How do you enter?

Discussion in 'Trading' started by Kicking, Jan 13, 2004.

  1. I was doing some research on Larry Williams and came about the Robbins World Cup advisor website. I found something interesting; a lot of the winners like John Holsinger whom I had read about in Futures Mag etc, enter the market with a stop.

    I find this a bit surprising especially since some are CTA's so obviously they don't trade 5 lots. Personally I never enter with a stop I thought about it for some setups but I always feel more comfortable with a limit(or market) the reason being I enter on a reaction not thrust. But these guys's track record speak for themselves. Does that mean they mostly trade break out systems? Aren't those systems only good in strong bull markets? What do you think? how do you enter?
  2. F. d'Anconia

    F. d'Anconia Guest

    Usually on a reaction as well, but if its a high beta listed stock thats like $80 to $100 per share, I have would rather use a stop and let the momentum carry me.

  3. T-REX


    Trend following systems do well in trending mkts.
    That is why breakout systems work so well.

    Larry Williams daytrades the spoo just like the rest of us.
  4. I may be overly cautious or too analytic but when I am trading seriously (yes, I spend more time on a demo simply because I am learning more than I trade these days) I will "stake out" a pair (currency trader) a week to 10 days out and study it (due to various dynamics) - maybe trade it on my demo.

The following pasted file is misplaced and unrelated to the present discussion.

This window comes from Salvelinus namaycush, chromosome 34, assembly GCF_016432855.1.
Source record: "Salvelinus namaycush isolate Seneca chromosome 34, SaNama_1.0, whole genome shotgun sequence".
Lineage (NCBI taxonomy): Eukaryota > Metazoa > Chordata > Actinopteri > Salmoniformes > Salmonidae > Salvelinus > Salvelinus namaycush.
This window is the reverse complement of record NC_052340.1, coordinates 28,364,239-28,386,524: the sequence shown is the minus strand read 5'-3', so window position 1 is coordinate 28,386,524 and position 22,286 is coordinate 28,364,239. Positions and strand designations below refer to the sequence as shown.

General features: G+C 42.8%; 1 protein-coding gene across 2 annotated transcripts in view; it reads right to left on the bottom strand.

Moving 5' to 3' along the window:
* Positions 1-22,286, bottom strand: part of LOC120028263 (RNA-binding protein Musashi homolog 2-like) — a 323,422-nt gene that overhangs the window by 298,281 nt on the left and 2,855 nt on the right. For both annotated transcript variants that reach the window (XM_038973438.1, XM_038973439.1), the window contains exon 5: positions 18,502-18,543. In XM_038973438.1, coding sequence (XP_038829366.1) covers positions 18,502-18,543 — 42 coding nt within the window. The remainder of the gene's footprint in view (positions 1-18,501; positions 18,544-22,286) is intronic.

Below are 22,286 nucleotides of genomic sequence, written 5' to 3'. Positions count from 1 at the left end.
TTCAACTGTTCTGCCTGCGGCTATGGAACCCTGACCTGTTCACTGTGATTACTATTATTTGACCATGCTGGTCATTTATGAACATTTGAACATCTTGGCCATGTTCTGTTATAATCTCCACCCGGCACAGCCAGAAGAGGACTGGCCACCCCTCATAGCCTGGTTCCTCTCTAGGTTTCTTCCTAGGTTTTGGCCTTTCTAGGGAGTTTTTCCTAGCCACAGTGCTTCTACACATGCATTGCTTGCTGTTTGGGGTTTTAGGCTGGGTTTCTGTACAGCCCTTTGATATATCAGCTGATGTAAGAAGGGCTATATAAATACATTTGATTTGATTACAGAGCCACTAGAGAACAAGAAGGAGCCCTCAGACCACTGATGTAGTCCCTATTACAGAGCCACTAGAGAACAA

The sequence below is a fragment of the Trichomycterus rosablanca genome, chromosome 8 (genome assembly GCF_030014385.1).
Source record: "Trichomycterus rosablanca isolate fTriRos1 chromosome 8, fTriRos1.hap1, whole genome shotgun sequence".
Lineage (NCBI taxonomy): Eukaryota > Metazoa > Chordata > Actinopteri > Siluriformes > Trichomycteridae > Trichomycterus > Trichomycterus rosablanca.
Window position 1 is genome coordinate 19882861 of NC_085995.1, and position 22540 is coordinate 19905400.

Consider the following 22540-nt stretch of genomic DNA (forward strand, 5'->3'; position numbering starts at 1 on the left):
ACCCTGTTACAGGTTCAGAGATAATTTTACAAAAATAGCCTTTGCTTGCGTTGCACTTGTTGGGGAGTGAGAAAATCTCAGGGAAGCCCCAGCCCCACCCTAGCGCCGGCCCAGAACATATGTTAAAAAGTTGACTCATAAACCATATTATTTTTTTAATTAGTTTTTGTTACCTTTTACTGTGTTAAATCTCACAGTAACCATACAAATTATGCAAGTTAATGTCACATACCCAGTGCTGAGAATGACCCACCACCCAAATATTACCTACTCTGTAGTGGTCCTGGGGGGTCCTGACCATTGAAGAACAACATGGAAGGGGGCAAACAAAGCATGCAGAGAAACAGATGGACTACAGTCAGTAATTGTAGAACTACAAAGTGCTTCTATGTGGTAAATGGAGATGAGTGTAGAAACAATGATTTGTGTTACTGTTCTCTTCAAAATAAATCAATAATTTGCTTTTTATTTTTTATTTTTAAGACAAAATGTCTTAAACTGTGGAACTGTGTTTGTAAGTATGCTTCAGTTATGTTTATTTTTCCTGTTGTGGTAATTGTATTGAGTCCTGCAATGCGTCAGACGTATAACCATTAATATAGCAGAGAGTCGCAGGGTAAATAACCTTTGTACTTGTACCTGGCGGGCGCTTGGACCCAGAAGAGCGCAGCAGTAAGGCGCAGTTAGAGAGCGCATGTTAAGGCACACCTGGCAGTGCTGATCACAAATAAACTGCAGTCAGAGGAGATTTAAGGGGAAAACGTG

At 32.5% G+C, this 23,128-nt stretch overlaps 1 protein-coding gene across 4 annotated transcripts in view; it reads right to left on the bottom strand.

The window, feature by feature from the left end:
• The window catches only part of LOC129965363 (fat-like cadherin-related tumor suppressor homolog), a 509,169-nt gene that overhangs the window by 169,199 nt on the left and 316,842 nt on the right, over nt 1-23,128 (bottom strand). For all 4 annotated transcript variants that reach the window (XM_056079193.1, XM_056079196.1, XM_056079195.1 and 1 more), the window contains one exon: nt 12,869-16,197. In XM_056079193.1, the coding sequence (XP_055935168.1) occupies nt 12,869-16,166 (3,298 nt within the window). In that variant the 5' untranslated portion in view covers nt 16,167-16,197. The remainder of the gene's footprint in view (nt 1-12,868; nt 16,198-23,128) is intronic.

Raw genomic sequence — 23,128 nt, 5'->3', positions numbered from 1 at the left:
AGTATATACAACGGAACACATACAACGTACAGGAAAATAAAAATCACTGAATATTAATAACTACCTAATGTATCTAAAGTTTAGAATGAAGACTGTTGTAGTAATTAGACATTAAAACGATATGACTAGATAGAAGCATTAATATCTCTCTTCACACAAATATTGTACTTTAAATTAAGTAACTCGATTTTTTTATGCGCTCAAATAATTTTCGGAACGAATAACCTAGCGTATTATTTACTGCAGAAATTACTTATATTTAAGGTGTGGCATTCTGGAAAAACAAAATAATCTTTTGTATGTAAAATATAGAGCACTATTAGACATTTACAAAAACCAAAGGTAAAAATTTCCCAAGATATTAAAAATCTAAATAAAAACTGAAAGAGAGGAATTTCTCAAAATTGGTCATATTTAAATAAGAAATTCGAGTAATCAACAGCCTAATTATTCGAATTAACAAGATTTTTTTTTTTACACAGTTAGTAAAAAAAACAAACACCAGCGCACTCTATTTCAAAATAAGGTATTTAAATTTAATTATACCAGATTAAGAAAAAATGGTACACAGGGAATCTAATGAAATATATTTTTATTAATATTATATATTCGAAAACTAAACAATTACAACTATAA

With a breakout trade (based on some overreaction to an announcement or news story) sometimes I will already have set my exit(s) and mostly never trade with a mechanical stop, since, if I am so far off on my basic strategies and reasons of why the price should go (continue going?) from point A to point B (where I would close my position) as I had planned then 1) a stop won't help me; 2) that (error) will tend to show up early so I can cut my loss and 1) re-examine the trade on the fly (yes, sometimes something will show up and I can make an adjustment) then re-enter, as long as the entire trade goals/structure stay the same in relation to why I chose this pariticular trade to begin with, or 2) try to stay outside the market and determine why I was off, so I can be better next time.

    That's an advantage currencies have over stocks in that, I was never able to use a live/demo to trade in the NASDAQ when I did in '99, but now there are lots of demos I can trade pairs on.

    All the components of why I planned the trade have to be present before I enter and the trade must go according to plan after I enter or else I toss it and move on (sometimes with a loss, sometimes with a profit).

    I could refer to this as a "model" trade. Most important thing: All the dynamics have to show up AFTER I enter the trade as well. If they don't - same exit strategy.